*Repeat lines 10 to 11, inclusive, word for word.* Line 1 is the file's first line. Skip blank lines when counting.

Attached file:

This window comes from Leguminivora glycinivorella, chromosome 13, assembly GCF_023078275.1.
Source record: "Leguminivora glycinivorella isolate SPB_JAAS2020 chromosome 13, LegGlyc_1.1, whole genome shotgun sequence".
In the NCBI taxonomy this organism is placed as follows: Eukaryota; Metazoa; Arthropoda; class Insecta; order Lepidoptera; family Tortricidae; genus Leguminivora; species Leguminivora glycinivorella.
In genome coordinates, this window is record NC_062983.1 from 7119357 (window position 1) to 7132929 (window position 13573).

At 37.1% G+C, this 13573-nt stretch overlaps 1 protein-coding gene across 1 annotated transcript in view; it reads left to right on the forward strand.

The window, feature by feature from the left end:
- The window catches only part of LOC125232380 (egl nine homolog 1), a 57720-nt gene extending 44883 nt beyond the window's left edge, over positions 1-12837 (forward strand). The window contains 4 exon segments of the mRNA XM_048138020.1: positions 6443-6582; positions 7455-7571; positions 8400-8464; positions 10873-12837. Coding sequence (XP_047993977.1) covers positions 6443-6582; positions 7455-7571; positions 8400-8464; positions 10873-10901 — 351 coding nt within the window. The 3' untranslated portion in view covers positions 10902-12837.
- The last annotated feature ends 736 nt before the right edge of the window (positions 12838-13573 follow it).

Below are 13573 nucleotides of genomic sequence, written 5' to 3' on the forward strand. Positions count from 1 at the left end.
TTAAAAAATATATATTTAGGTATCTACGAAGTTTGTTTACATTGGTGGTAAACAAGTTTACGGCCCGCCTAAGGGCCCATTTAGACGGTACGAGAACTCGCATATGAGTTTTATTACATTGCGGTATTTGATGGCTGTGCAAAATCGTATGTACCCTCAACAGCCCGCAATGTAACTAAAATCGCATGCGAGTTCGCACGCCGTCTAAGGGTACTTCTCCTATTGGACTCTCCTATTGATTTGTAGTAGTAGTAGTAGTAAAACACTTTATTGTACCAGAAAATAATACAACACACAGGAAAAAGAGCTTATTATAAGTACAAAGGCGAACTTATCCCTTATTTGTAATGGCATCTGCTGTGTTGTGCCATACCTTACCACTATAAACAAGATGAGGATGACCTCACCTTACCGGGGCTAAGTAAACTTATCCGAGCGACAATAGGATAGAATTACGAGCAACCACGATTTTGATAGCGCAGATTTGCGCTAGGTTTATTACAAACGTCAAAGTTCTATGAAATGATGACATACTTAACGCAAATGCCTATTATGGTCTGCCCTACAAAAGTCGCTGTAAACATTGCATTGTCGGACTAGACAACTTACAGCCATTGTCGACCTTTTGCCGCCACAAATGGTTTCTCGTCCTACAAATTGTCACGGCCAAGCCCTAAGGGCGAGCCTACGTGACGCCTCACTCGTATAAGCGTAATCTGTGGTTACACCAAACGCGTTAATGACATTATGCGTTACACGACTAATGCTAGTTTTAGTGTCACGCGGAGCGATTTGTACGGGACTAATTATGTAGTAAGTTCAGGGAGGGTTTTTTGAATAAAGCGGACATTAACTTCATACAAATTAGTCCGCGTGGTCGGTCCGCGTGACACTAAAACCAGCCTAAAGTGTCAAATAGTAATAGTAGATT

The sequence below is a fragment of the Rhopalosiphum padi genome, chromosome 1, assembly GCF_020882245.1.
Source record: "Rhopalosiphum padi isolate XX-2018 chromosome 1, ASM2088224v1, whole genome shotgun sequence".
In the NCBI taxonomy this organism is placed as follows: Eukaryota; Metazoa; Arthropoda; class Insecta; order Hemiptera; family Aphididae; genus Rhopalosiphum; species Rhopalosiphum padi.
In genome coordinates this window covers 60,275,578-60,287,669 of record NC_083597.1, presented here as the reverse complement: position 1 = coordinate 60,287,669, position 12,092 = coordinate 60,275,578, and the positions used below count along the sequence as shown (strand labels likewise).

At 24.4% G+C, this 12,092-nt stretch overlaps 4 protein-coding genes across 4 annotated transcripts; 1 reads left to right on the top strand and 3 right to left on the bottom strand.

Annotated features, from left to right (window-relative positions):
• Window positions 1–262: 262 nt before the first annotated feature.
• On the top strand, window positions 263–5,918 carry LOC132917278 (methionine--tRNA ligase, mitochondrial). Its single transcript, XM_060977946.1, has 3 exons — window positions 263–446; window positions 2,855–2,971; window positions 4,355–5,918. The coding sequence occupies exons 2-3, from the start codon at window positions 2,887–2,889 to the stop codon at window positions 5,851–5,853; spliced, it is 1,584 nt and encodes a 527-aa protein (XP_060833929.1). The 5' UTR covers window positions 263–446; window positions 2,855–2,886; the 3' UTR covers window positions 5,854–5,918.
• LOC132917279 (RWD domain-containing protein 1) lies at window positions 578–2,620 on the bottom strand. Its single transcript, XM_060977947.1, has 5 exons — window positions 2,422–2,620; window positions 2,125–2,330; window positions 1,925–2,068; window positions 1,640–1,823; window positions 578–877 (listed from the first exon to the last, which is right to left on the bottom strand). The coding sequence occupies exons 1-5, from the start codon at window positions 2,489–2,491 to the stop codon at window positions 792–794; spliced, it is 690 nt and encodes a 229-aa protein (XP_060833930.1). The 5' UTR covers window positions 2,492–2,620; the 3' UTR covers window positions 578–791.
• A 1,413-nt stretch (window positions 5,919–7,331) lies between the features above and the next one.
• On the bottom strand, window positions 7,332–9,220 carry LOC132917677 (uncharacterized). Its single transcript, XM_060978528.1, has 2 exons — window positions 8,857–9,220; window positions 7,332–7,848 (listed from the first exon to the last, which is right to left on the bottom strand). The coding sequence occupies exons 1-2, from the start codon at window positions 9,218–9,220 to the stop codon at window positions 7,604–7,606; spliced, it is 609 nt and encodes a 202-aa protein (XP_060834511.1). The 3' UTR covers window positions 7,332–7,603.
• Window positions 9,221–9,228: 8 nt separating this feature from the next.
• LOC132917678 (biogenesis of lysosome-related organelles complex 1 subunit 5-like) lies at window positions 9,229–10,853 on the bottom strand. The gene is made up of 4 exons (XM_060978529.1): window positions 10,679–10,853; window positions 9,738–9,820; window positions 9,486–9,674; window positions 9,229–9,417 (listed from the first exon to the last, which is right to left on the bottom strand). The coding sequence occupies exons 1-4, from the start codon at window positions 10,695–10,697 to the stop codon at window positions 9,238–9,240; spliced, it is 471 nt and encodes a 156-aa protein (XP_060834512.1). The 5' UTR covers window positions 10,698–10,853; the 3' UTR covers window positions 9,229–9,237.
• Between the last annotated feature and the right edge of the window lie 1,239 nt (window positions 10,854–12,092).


TTAAAAAATATATATTTAGGTATCTACGAAGTTTGTTTACATTGGTGGTAAACAAGTTTACGGCCCGCCTAAGGGCCCATTTAGACGGTACGAGAACTCGCATATGAGTTTTATTACATTGCGGTATTTGATGGCTGTGCAAAATCGTATGTACCCTCAACAGCCCGCAATGTAACTAAAATCGCATGCGAGTTCGCACGCCGTCTAAGGGTACTTCTCCTATTGGACTCTCCTATTGATTTGTAGTAGTAGTAGTAGTAAAACACTTTATTGTACCAGAAAATAATACAACACACAGGAAAAAGAGCTTATTATAAGTACAAAGGCGAACTTATCCCTTATTTGTAATGGCATCTGCTGTGTTGTGCCATACCTTACCACTATAAACAAGATGAGGATGACCTCACCTTACCGGGGCTAAGTAAACTTATCCGAGCGACAATAGGATAGAATTACGAGCAACCACGATTTTGATAGCGCAGATTTGCGCTAGGTTTATTACAAACGTCAAAGTTCTATGAAATGATGACATACTTAACGCAAATGCCTATTATGGTCTGCCCTACAAAAGTCGCTGTAAACATTGCATTGTCGGACTAGACAACTTACAGCCATTGTCGACCTTTTGCCGCCACAAATGGTTTCTCGTCCTACAAATTGTCACGGCCAAGCCCTAAGGGCGAGCCTACGTGACGCCTCACTCGTATAAGCGTAATCTGTGGTTACACCAAACGCGTTAATGACATTATGCGTTACACGACTAATGCTAGTTTTAGTGTCACGCGGAGCGATTTGTACGGGACTAATTATGTAGTAAGTTCAGGGAGGGTTTTTTGAATAAAGCGGACATTAACTTCATACAAATTAGTCCGCGTGGTCGGTCCGCGTGACACTAAAACCAGCCTAAAGTGTCAAATAGTAATAGTAGATT

The sequence below is a fragment of the Rhopalosiphum padi genome, chromosome 1, assembly GCF_020882245.1.